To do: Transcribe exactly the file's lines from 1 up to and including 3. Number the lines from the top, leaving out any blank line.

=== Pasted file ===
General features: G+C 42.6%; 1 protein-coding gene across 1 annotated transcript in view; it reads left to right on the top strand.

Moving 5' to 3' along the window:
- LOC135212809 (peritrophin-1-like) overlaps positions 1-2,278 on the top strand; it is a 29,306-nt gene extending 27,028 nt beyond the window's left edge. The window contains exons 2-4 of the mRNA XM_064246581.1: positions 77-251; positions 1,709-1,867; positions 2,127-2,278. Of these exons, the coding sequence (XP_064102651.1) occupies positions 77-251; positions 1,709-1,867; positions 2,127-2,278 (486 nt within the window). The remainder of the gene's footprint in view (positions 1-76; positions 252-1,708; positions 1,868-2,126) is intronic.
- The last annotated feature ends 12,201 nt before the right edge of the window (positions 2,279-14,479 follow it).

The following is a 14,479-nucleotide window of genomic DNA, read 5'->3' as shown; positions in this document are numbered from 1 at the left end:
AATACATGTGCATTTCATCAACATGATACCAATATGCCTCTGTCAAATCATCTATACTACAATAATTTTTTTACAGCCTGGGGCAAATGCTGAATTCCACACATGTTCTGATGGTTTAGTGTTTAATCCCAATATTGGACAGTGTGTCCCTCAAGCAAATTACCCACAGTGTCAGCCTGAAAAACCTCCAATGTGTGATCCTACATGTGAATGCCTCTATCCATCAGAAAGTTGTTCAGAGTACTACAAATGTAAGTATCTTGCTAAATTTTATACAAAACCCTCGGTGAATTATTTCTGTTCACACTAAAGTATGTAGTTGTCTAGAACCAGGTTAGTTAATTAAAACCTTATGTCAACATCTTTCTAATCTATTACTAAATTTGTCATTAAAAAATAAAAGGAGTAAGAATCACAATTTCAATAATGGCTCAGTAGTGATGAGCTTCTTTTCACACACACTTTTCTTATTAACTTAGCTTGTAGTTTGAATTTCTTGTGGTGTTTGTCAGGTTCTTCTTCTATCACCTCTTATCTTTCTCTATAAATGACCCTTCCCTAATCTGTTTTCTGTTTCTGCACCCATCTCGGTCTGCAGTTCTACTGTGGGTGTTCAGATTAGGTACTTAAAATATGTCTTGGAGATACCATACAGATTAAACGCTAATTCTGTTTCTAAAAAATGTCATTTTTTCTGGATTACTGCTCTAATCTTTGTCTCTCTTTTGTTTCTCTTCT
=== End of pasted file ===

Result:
General features: G+C 42.6%; 1 protein-coding gene across 1 annotated transcript in view; it reads left to right on the top strand.

Moving 5' to 3' along the window:
- LOC135212809 (peritrophin-1-like) overlaps positions 1-2,278 on the top strand; it is a 29,306-nt gene extending 27,028 nt beyond the window's left edge. The window contains exons 2-4 of the mRNA XM_064246581.1: positions 77-251; positions 1,709-1,867; positions 2,127-2,278. Of these exons, the coding sequence (XP_064102651.1) occupies positions 77-251; positions 1,709-1,867; positions 2,127-2,278 (486 nt within the window). The remainder of the gene's footprint in view (positions 1-76; positions 252-1,708; positions 1,868-2,126) is intronic.